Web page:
Chapter 5

By Eugene F. Provenzo, Jr. and Cory A. Buxton

Virtual Water & Your Water Footprint



      Turkey water canals


Florida Sunshine State Standards Benchmark
SC.A. 1.2.1The properties of materials (in this case, volume) can be compared and measured.
SC.B. 1.2.1The student knows how to trace the flow of energy in an ecosystem.
SC.G. 2.2.2The size of a population is dependent upon the available resources within its community.
SC.H. 1.2.1It is important to keep accurate records and descriptions of experiments.




Virtual Water: How Much Water Does It Take to Produce Things?


          Turkey water canals

Farmer taps into a water channel that runs hundred of gallons of water in southeast Turkey every day.



“Virtual water” refers to the amount of water it takes to grow or manufacture something. The phrases “embedded water,” “hidden water,” and “embodied water” refer to the same concept. Understanding how much water it actually takes to grow a plant or manufacture an item is essential to understanding how we can protect our fresh water resources.

Did you know that people in the United States consume about 2,500 cubic yards of water per year; that it takes just under 150 quarts of water to produce every cup of coffee we drink; that the manufacture of a small car takes roughly 400,000 quarts of water, and that building a small home requires roughly 5 million quarts of water?




Activity: Determining Your Water Footprint


Do you know how much water you use in a year? This is your “water footprint.” You can find out by visiting the following website, which has a water footprint calculator:


Water Footprint


Find out what your specific consumption is per year. If you don’t know your family’s annual income, use the figure of $48,000 for your “gross yearly income.” The calculator estimates in cubic meters. A cubic meter is slightly larger (about 39 inches) than a box one yard high, wide and deep.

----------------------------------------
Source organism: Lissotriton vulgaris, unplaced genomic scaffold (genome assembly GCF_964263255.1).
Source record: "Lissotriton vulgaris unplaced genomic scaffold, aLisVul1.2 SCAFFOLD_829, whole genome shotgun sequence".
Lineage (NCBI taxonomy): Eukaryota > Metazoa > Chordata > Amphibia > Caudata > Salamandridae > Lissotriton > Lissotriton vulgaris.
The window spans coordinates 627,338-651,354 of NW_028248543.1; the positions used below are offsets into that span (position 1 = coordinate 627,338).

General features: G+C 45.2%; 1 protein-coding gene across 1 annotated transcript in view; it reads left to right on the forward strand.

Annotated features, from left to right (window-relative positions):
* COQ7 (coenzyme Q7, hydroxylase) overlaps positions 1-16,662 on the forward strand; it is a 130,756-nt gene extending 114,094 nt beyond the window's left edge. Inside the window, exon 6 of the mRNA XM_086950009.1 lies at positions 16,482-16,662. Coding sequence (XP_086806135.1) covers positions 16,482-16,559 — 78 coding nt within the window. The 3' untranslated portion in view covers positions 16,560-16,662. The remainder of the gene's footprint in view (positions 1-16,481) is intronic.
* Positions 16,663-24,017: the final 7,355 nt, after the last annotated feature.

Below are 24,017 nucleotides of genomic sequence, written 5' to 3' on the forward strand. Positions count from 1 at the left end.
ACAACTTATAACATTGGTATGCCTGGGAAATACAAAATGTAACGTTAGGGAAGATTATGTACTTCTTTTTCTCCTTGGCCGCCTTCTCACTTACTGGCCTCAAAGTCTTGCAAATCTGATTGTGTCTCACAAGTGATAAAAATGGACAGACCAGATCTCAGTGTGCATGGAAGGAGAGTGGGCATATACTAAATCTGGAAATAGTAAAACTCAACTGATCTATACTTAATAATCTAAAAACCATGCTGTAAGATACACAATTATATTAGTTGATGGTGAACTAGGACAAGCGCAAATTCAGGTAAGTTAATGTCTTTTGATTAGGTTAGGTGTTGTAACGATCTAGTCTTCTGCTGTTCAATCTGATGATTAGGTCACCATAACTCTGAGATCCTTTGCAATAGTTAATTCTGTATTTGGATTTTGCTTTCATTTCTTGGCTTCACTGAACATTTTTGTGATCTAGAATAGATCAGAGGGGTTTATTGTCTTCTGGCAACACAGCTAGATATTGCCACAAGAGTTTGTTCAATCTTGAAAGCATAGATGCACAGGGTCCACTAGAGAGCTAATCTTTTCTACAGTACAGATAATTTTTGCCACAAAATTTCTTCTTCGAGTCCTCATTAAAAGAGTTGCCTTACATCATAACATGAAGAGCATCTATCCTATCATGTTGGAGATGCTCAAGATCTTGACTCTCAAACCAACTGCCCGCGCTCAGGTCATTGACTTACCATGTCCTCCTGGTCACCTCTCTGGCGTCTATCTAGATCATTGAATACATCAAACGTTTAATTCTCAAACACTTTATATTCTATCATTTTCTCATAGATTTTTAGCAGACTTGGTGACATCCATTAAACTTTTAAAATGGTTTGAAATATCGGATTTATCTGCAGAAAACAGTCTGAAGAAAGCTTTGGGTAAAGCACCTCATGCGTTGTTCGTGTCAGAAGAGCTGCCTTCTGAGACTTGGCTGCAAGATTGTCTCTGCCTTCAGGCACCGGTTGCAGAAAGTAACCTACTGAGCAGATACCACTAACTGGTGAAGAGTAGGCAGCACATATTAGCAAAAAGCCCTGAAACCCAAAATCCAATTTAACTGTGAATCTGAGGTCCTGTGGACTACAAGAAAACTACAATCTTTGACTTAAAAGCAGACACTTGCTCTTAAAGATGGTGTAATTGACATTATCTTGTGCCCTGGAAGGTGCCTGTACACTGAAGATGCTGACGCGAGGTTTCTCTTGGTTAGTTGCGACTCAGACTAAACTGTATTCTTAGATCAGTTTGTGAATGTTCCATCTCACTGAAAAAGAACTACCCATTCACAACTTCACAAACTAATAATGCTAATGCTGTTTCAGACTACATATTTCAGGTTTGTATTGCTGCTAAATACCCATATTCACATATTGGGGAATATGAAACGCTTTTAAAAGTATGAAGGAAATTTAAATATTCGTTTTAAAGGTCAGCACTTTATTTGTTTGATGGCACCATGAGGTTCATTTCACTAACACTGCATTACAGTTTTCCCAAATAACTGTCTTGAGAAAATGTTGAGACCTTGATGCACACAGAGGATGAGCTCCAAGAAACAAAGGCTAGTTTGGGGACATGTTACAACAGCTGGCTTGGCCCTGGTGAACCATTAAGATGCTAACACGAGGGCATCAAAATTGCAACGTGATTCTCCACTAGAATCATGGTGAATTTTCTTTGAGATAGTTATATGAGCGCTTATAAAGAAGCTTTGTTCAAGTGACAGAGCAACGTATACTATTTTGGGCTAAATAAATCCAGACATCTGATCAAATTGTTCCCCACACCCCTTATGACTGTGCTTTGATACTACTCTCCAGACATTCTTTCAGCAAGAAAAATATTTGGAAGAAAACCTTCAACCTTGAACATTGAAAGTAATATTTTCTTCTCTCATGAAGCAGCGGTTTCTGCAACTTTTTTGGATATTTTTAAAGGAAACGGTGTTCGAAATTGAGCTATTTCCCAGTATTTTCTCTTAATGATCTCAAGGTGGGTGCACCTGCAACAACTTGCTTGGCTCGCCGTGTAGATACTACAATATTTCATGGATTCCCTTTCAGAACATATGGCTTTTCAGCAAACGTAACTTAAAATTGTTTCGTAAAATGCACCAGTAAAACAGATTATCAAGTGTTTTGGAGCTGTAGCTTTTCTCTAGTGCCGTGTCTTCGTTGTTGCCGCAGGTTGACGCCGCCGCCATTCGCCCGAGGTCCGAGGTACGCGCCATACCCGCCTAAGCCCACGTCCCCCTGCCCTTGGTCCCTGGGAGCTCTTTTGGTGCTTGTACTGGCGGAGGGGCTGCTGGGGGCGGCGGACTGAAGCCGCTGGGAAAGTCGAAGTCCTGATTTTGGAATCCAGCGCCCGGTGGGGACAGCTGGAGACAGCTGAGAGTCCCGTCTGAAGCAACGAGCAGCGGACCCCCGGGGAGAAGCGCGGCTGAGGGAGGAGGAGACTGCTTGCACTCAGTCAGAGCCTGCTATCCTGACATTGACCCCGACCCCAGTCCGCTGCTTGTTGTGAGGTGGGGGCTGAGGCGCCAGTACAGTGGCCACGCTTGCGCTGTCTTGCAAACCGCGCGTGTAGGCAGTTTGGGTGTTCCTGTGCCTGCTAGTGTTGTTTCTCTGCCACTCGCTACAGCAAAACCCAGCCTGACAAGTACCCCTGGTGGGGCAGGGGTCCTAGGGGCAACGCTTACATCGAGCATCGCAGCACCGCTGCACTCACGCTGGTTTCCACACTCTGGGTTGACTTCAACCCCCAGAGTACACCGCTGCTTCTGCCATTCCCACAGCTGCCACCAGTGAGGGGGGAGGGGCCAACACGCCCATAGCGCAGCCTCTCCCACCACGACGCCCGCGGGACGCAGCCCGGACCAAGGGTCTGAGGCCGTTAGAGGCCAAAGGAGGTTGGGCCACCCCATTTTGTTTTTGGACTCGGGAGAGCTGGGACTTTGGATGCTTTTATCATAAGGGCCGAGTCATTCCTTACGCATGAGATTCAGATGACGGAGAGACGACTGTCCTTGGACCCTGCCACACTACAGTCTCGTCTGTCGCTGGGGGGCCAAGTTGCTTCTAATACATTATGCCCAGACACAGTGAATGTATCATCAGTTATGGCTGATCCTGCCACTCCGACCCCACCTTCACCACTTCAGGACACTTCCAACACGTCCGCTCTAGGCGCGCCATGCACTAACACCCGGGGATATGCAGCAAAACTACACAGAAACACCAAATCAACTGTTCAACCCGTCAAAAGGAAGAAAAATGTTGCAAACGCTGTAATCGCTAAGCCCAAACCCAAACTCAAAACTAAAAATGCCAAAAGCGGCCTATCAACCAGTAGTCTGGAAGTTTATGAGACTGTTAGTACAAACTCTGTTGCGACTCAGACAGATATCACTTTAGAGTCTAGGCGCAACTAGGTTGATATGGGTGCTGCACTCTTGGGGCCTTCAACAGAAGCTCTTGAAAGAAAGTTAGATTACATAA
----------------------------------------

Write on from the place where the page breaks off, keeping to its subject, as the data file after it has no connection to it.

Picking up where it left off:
Using the calculator, determine the water footprint for someone in the United States, Egypt, Fiji, Turkey, and China. Why do you think there are such large differences between some of the countries?




Have students review the following summary questions:


  1. If water is a limited and finite resource, should some countries be allowed to consume much more water than others?
  3. Are some uses of water better than others (for example, producing basic food rather than luxury goods)?
  5. When we consume water to make different products, are we, in fact, consuming other people’s water (Hint: If it takes water to create a pair socks that we buy from China, then we are consuming Chinese water, and the amount is therefore part of our water footprint).


All of us need to be concerned with how scarce useable water is on the Earth. Even those of us who live in places where water seems plentiful have an obligation not to waste water. In the following activities, students should become more aware of water conservation issues and how they can contribute to protecting this precious resource.




Consider the Quote